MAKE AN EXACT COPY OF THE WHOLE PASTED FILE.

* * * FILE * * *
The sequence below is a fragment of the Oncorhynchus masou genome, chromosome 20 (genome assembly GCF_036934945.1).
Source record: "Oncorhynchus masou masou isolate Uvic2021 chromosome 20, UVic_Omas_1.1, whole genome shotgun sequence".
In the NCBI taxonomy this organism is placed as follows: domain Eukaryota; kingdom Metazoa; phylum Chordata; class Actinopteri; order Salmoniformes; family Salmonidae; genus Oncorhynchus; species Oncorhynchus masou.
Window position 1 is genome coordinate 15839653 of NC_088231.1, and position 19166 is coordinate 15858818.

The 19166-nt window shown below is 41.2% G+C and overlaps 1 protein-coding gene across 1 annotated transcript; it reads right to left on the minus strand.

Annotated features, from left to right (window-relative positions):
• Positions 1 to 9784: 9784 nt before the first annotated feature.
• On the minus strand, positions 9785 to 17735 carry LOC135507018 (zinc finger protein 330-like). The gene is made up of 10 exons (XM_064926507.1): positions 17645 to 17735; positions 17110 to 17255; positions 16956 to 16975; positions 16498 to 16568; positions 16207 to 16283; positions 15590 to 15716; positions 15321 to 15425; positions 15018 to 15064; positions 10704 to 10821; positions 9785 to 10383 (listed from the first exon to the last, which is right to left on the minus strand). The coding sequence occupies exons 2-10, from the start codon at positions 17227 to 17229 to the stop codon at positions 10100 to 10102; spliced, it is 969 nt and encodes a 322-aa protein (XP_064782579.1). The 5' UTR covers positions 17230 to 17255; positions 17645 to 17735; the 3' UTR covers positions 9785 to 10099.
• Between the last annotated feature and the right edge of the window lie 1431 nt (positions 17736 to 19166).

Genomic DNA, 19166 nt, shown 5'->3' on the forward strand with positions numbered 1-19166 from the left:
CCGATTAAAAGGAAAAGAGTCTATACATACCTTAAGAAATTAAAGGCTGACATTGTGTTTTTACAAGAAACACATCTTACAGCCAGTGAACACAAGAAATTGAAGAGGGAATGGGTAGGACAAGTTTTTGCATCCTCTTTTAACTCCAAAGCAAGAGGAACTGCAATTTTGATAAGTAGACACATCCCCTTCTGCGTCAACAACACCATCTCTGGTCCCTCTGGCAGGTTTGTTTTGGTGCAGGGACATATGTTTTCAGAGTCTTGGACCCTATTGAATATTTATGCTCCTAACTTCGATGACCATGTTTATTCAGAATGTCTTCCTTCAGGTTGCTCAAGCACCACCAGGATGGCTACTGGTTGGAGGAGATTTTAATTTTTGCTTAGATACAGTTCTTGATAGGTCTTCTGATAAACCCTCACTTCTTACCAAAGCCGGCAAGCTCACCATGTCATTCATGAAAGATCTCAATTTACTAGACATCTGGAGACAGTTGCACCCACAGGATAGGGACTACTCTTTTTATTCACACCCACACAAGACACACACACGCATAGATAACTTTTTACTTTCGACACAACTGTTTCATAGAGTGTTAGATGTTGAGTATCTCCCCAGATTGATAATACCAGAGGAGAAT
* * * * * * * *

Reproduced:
The sequence below is a fragment of the Oncorhynchus masou genome, chromosome 20 (genome assembly GCF_036934945.1).
Source record: "Oncorhynchus masou masou isolate Uvic2021 chromosome 20, UVic_Omas_1.1, whole genome shotgun sequence".
In the NCBI taxonomy this organism is placed as follows: domain Eukaryota; kingdom Metazoa; phylum Chordata; class Actinopteri; order Salmoniformes; family Salmonidae; genus Oncorhynchus; species Oncorhynchus masou.
Window position 1 is genome coordinate 15839653 of NC_088231.1, and position 19166 is coordinate 15858818.

The 19166-nt window shown below is 41.2% G+C and overlaps 1 protein-coding gene across 1 annotated transcript; it reads right to left on the minus strand.

Annotated features, from left to right (window-relative positions):
• Positions 1 to 9784: 9784 nt before the first annotated feature.
• On the minus strand, positions 9785 to 17735 carry LOC135507018 (zinc finger protein 330-like). The gene is made up of 10 exons (XM_064926507.1): positions 17645 to 17735; positions 17110 to 17255; positions 16956 to 16975; positions 16498 to 16568; positions 16207 to 16283; positions 15590 to 15716; positions 15321 to 15425; positions 15018 to 15064; positions 10704 to 10821; positions 9785 to 10383 (listed from the first exon to the last, which is right to left on the minus strand). The coding sequence occupies exons 2-10, from the start codon at positions 17227 to 17229 to the stop codon at positions 10100 to 10102; spliced, it is 969 nt and encodes a 322-aa protein (XP_064782579.1). The 5' UTR covers positions 17230 to 17255; positions 17645 to 17735; the 3' UTR covers positions 9785 to 10099.
• Between the last annotated feature and the right edge of the window lie 1431 nt (positions 17736 to 19166).

Genomic DNA, 19166 nt, shown 5'->3' on the forward strand with positions numbered 1-19166 from the left:
CCGATTAAAAGGAAAAGAGTCTATACATACCTTAAGAAATTAAAGGCTGACATTGTGTTTTTACAAGAAACACATCTTACAGCCAGTGAACACAAGAAATTGAAGAGGGAATGGGTAGGACAAGTTTTTGCATCCTCTTTTAACTCCAAAGCAAGAGGAACTGCAATTTTGATAAGTAGACACATCCCCTTCTGCGTCAACAACACCATCTCTGGTCCCTCTGGCAGGTTTGTTTTGGTGCAGGGACATATGTTTTCAGAGTCTTGGACCCTATTGAATATTTATGCTCCTAACTTCGATGACCATGTTTATTCAGAATGTCTTCCTTCAGGTTGCTCAAGCACCACCAGGATGGCTACTGGTTGGAGGAGATTTTAATTTTTGCTTAGATACAGTTCTTGATAGGTCTTCTGATAAACCCTCACTTCTTACCAAAGCCGGCAAGCTCACCATGTCATTCATGAAAGATCTCAATTTACTAGACATCTGGAGACAGTTGCACCCACAGGATAGGGACTACTCTTTTTATTCACACCCACACAAGACACACACACGCATAGATAACTTTTTACTTTCGACACAACTGTTTCATAGAGTGTTAGATGTTGAGTATCTCCCCAGATTGATAATACCAGAGGAGAAT